She charged the council $24 for 20 hours per week for 20 weeks and she expects to be paid.
In a statement, the regional council's regulatory compliance manager Alex Miller said the council understood Kirkman's frustration.
"This matter overlaps both district council rules and regional council rules, which has led to some misunderstanding and further frustration.
"We've since visited the property and will continue to try and help Lee identify a suitable solution for managing wastewater at her property in a way which protects our environment."
He said the regional council took pride in the level of service provided.
"We reject any notion that we have bullied or belittled her. On the contrary, we have and will continue to try and assist Lee to find a solution which will work for her property and situation, whilst complying with the relevant rules."
Miller said the system Kirkman wished to use had not been put through the On-site Effluent Treatment National Testing Programme and as far as he could tell did not meet New Zealand standards.
"Toi Te Ora has indicated that the proposal for managing biosolids is unlikely to meet required hygiene standards."
Miller said the council had stressed concerns about the proposed system to Kirkman.
The regional council has rules around on-site effluent treatment systems including specific rules for properties in the Rotorua Lakes catchment.
Miller said if standards were not met, depending on the severity of non-compliance, council staff worked with individuals to bring them into compliance before considering enforcement action.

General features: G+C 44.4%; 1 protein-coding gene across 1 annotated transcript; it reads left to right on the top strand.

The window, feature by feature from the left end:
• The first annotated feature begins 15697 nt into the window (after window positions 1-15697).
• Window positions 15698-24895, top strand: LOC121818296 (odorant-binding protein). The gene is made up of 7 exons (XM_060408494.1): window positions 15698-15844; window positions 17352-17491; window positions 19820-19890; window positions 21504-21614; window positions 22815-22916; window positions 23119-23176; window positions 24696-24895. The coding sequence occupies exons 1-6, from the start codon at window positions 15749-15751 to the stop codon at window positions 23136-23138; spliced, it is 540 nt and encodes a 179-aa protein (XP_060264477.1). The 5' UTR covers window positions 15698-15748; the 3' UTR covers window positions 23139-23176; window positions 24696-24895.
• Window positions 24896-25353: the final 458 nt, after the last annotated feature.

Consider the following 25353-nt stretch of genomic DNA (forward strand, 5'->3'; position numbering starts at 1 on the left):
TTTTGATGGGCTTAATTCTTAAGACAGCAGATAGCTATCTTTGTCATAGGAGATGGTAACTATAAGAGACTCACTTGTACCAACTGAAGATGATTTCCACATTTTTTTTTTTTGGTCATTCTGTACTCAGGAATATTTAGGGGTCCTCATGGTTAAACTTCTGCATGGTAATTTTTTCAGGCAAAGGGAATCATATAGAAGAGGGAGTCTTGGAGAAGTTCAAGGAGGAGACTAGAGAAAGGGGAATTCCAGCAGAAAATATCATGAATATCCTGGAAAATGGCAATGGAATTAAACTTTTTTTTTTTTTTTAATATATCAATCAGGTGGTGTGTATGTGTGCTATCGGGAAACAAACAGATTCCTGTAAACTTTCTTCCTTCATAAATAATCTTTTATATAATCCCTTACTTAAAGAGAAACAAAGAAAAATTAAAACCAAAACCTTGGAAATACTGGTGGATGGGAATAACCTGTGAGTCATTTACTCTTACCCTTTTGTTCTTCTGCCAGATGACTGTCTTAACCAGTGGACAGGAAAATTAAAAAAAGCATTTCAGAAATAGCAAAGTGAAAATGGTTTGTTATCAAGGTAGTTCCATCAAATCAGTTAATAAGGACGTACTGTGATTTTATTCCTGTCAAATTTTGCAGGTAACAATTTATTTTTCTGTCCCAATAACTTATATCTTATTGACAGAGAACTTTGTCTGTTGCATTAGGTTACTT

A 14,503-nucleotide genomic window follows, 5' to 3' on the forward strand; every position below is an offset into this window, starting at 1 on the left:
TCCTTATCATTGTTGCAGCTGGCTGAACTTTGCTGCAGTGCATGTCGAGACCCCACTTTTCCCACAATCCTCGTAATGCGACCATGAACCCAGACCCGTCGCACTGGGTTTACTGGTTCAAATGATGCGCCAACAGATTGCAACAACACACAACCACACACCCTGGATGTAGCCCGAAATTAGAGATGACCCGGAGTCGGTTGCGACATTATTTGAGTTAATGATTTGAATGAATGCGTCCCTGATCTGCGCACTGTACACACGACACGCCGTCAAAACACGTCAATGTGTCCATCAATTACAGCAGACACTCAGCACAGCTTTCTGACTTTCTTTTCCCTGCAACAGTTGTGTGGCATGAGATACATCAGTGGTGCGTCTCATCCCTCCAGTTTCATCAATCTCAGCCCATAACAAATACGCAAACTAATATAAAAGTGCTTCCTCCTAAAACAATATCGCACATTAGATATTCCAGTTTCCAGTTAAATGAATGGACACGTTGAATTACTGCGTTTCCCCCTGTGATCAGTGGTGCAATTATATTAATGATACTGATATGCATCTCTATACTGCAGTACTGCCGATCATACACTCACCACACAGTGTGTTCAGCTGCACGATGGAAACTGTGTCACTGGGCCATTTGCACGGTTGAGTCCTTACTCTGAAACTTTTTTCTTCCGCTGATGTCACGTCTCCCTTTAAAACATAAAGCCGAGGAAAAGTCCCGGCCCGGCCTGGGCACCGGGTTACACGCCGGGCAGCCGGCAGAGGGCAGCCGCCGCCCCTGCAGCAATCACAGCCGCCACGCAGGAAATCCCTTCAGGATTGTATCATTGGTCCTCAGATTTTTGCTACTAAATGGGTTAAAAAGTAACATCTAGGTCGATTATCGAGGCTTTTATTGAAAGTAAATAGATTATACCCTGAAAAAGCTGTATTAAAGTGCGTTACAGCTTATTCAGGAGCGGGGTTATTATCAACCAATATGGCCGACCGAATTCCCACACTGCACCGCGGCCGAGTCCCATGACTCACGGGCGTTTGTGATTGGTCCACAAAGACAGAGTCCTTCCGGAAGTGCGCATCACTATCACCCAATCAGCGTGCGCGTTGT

When asked about the case, Rotorua Lakes Council said it would "speak directly with Ms Kirkman to discuss her concerns rather than dealing with this matter through the media".
Toi Te Ora medical officer of health Phil Shoemack said on-site effluent tanks or septic tanks could be effective for disposing of waste while protecting the environment if used in the right situation and well-designed.
He fully supported the regional council's "cautious" approach. He said if systems did not meet required standards there were health risks.
"Sewage is full of bugs, micro-organisms, viruses, bacteria, you name it. If the treatment system does not function effectively there's a risk of people on the property or neighbours having direct contact with that effluent.
"The other thing to consider is . . . we've got responsibility to make sure what we're putting in place now will continue to function for many decades."
Kirkman, meanwhile, fears she will have to completely redo the bathroom if the toilet is not acceptable - and she said she cannot afford that.
"I feel destroyed, frustrated and desperate ... I'm an honest, hard-working woman who doesn't deserve to be treated like this.
"If the council wanted something different they had five months to tell me."
"I did this so I would have a fabulous life, which I'm still going to. I adore my home, I love it. To design a house that's yours, I didn't have to compromise with anybody, it's all me.
"I can't save the world or the planet but I can do my bit to save my part of the world."